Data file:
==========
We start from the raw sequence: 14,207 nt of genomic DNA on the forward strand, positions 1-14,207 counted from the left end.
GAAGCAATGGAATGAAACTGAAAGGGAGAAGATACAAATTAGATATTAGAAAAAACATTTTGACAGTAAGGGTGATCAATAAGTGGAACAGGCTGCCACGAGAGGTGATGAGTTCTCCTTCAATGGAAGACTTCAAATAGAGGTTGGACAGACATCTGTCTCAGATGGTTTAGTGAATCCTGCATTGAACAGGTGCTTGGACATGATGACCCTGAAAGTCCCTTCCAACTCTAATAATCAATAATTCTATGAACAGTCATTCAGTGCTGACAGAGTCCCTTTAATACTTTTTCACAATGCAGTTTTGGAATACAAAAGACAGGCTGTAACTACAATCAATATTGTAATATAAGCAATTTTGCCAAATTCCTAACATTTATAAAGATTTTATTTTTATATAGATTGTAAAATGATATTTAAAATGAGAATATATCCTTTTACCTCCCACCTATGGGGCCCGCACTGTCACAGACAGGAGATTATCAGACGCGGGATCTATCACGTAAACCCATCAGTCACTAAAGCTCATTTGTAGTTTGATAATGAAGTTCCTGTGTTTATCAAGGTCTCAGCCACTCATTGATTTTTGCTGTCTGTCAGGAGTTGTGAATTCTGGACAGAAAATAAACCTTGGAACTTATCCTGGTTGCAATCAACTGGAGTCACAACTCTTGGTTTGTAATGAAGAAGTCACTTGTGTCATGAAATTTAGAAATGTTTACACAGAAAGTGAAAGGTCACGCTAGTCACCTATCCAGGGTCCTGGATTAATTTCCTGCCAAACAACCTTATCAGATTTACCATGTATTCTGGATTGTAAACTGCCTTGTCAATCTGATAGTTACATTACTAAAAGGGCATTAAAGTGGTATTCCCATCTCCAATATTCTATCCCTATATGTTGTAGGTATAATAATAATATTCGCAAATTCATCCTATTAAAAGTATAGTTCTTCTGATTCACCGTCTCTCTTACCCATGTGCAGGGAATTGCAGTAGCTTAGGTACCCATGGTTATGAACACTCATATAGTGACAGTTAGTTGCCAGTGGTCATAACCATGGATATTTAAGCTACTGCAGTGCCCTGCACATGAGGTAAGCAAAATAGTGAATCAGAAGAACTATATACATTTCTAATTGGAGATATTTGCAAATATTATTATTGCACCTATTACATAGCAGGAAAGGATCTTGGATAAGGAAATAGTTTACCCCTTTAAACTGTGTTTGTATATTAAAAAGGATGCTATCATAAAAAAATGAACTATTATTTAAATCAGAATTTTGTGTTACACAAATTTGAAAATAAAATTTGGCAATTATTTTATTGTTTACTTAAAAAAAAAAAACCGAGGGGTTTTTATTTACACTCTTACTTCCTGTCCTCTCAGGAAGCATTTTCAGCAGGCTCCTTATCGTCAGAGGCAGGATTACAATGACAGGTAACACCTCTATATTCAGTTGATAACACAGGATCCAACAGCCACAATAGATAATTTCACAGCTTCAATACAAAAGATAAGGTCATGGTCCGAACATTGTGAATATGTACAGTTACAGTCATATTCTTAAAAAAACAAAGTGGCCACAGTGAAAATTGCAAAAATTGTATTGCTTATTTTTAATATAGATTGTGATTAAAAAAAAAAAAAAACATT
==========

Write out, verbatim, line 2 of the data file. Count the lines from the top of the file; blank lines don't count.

GAAGCAATGGAATGAAACTGAAAGGGAGAAGATACAAATTAGATATTAGAAAAAACATTTTGACAGTAAGGGTGATCAATAAGTGGAACAGGCTGCCACGAGAGGTGATGAGTTCTCCTTCAATGGAAGACTTCAAATAGAGGTTGGACAGACATCTGTCTCAGATGGTTTAGTGAATCCTGCATTGAACAGGTGCTTGGACATGATGACCCTGAAAGTCCCTTCCAACTCTAATAATCAATAATTCTATGAACAGTCATTCAGTGCTGACAGAGTCCCTTTAATACTTTTTCACAATGCAGTTTTGGAATACAAAAGACAGGCTGTAACTACAATCAATATTGTAATATAAGCAATTTTGCCAAATTCCTAACATTTATAAAGATTTTATTTTTATATAGATTGTAAAATGATATTTAAAATGAGAATATATCCTTTTACCTCCCACCTATGGGGCCCGCACTGTCACAGACAGGAGATTATCAGACGCGGGATCTATCACGTAAACCCATCAGTCACTAAAGCTCATTTGTAGTTTGATAATGAAGTTCCTGTGTTTATCAAGGTCTCAGCCACTCATTGATTTTTGCTGTCTGTCAGGAGTTGTGAATTCTGGACAGAAAATAAACCTTGGAACTTATCCTGGTTGCAATCAACTGGAGTCACAACTCTTGGTTTGTAATGAAGAAGTCACTTGTGTCATGAAATTTAGAAATGTTTACACAGAAAGTGAAAGGTCACGCTAGTCACCTATCCAGGGTCCTGGATTAATTTCCTGCCAAACAACCTTATCAGATTTACCATGTATTCTGGATTGTAAACTGCCTTGTCAATCTGATAGTTACATTACTAAAAGGGCATTAAAGTGGTATTCCCATCTCCAATATTCTATCCCTATATGTTGTAGGTATAATAATAATATTCGCAAATTCATCCTATTAAAAGTATAGTTCTTCTGATTCACCGTCTCTCTTACCCATGTGCAGGGAATTGCAGTAGCTTAGGTACCCATGGTTATGAACACTCATATAGTGACAGTTAGTTGCCAGTGGTCATAACCATGGATATTTAAGCTACTGCAGTGCCCTGCACATGAGGTAAGCAAAATAGTGAATCAGAAGAACTATATACATTTCTAATTGGAGATATTTGCAAATATTATTATTGCACCTATTACATAGCAGGAAAGGATCTTGGATAAGGAAATAGTTTACCCCTTTAAACTGTGTTTGTATATTAAAAAGGATGCTATCATAAAAAAATGAACTATTATTTAAATCAGAATTTTGTGTTACACAAATTTGAAAATAAAATTTGGCAATTATTTTATTGTTTACTTAAAAAAAAAAAACCGAGGGGTTTTTATTTACACTCTTACTTCCTGTCCTCTCAGGAAGCATTTTCAGCAGGCTCCTTATCGTCAGAGGCAGGATTACAATGACAGGTAACACCTCTATATTCAGTTGATAACACAGGATCCAACAGCCACAATAGATAATTTCACAGCTTCAATACAAAAGATAAGGTCATGGTCCGAACATTGTGAATATGTACAGTTACAGTCATATTCTTAAAAAAACAAAGTGGCCACAGTGAAAATTGCAAAAATTGTATTGCTTATTTTTAATATAGATTGTGATTAAAAAAAAAAAAAAACATT